Spiro Who?

October 14, 2015

As the editor of Cobblestone, It is rare for me to know nothing about a theme before I begin working on it, but that’s what happened with the October 2015 issue on Spiro. My colleague, Rosalie Baker, invited me to do a companion issue on the subject with Dig Into History, Cricket Media’s magazine about world history and archaeology. Turns out, Spiro makes a great issue for a magazine about U.S. history, too.
Spiro at a glance

First of all, Spiro is an archaeological site in eastern Oklahoma. It was part of a mound-builders site that dates to A.D. 800. It wasn’t until 1933, however, that archaeologist became aware of its existence, and it wasn’t until 1935 that an amazing discovery was made there. While digging at the site, pothunters broke through the walls of a well-preserved central chamber in one of the mounds. They found items that had been untouched for almost 500 years. For the pothunters, the artifacts could be sold for much-needed money during the Great Depression. But for archaeologists and historians, the discovery resulted in the destruction of a remarkable site.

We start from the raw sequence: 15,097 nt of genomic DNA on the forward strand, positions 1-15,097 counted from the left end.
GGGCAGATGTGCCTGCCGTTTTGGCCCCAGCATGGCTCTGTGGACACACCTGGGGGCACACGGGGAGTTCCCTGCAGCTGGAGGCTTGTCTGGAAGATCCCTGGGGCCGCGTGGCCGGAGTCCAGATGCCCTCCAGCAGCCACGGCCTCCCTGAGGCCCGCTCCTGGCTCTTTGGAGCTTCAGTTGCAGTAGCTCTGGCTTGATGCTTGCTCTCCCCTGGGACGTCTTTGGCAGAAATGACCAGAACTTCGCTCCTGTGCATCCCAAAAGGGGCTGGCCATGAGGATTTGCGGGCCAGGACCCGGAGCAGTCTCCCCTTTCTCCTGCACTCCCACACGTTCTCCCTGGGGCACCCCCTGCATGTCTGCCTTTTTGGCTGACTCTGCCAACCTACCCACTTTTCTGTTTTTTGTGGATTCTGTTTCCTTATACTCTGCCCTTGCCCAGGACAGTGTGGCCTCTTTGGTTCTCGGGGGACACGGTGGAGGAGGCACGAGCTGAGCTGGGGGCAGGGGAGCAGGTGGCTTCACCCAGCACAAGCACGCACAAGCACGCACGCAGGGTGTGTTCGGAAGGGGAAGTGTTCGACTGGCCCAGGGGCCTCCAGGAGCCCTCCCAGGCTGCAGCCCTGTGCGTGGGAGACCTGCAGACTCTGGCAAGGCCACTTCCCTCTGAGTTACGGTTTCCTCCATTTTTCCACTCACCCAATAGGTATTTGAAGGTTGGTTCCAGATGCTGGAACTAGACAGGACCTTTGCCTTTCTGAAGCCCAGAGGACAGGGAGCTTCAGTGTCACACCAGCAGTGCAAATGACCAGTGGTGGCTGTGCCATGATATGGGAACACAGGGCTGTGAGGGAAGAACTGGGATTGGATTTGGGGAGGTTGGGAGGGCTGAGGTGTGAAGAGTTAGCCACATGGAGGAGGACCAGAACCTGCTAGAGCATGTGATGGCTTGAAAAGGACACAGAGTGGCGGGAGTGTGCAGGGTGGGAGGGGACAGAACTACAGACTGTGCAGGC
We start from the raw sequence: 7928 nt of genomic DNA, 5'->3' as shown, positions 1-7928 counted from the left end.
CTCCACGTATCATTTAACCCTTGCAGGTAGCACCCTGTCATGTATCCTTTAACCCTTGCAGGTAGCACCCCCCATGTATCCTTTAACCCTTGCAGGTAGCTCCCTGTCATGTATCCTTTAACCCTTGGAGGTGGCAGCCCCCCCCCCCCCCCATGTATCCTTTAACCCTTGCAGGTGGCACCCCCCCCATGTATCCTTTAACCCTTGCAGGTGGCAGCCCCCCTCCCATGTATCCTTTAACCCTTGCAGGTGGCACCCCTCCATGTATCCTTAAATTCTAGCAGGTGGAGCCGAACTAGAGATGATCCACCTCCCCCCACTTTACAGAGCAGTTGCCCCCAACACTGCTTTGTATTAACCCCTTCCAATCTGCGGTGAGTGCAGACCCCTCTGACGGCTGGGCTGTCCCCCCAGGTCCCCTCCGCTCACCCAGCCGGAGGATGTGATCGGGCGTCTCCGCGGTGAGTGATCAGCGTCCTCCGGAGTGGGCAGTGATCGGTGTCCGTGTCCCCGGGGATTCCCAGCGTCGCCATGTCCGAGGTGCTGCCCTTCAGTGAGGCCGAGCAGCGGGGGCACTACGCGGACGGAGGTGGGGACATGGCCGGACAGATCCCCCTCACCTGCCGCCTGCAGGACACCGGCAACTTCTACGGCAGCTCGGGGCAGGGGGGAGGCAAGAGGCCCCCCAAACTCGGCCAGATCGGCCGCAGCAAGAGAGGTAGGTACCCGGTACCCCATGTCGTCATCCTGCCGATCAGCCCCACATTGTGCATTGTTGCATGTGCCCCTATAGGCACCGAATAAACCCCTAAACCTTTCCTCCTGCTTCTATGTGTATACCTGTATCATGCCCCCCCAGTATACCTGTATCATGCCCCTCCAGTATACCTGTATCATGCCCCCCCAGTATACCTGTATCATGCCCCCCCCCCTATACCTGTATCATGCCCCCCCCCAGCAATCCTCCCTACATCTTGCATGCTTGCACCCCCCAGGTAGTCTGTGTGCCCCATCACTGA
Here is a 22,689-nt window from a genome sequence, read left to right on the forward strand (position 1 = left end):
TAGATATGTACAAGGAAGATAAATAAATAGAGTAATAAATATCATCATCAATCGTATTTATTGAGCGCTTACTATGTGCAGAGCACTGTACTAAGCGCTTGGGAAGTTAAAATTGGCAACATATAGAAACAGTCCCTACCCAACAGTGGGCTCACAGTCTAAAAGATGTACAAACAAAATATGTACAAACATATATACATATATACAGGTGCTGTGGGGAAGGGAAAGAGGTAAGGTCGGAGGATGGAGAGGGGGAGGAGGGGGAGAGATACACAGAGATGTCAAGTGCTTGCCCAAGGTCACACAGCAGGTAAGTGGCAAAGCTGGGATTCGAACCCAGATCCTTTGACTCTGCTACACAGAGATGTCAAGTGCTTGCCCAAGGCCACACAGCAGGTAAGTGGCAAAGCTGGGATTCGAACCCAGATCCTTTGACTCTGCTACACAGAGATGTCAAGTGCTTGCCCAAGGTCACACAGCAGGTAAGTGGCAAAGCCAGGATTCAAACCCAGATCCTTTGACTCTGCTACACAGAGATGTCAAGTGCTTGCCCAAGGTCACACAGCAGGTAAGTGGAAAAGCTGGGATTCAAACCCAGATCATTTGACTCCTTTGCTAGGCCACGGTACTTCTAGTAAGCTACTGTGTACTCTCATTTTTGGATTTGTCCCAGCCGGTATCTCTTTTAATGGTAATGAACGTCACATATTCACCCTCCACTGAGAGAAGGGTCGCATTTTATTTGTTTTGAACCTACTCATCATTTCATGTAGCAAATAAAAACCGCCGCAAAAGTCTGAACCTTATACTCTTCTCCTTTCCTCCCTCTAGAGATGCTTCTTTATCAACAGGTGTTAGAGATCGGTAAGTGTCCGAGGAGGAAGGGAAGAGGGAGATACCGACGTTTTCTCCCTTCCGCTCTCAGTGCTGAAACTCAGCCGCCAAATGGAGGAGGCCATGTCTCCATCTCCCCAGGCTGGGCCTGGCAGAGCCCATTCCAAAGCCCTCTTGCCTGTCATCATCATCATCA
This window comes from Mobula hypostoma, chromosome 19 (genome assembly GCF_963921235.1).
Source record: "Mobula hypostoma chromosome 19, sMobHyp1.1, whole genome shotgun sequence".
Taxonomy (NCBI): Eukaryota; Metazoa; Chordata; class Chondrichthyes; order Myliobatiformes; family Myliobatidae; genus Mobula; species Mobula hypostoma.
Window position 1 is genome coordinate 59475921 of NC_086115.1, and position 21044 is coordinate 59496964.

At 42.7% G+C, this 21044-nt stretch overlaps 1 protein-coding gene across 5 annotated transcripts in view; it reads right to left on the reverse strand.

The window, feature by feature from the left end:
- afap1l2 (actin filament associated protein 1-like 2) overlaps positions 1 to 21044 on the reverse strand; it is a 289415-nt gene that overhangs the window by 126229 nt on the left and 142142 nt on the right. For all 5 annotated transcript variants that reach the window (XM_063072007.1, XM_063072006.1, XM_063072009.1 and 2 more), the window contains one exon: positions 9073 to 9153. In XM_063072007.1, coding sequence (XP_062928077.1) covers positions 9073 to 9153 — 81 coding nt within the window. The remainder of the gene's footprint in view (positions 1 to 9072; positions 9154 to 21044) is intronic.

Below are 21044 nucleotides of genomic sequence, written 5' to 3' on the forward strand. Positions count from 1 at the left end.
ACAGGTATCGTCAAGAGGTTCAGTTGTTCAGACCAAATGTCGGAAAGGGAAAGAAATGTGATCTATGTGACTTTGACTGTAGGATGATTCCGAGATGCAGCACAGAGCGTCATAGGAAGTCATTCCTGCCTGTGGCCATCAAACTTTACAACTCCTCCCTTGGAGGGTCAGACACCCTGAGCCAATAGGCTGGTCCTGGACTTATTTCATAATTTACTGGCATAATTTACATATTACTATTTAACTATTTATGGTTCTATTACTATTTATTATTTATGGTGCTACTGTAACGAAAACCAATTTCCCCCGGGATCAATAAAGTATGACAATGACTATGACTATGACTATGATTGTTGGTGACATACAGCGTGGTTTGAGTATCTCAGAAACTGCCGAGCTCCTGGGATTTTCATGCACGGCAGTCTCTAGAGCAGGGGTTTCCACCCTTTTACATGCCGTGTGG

Spiro at a glance

Today, archaeologist have theories about why such a vast collection of items were buried in that central chamber, and their studies of other mound-building sites have revealed evidence of a large trade network among Native American cultures hundreds of years ago. I think the October issue on Spiro truly supports how exciting the study of history is, and how there are still opportunities to discover and learn things about our past.
Spiro at a glance

If you are ever out in Oklahoma, I recommend a stop at Spiro Mounds Archaeological Center. If you enjoy reading about prehistoric people and seeing photos of what they built or crafted, imagine how you will feel when you actually visit a prehistoric site and walk around in the environment known to have been inhabited by Native Americans. The center, which preserves more than 150 acres, is overseen by the Oklahoma Historical Society. It offers two miles of interpretive trails as well as exhibits and a slide show. For more information, visit Spiro Mounds in Spiro, Oklahoma, or check out its Web site at www.okhistory.org/sites/spiromounds.php.
Spiro at a glance

View full Spiro At A Glance Image



    The mound in the photos is not from Spiro, it is a mound at Etowah in Georgia.

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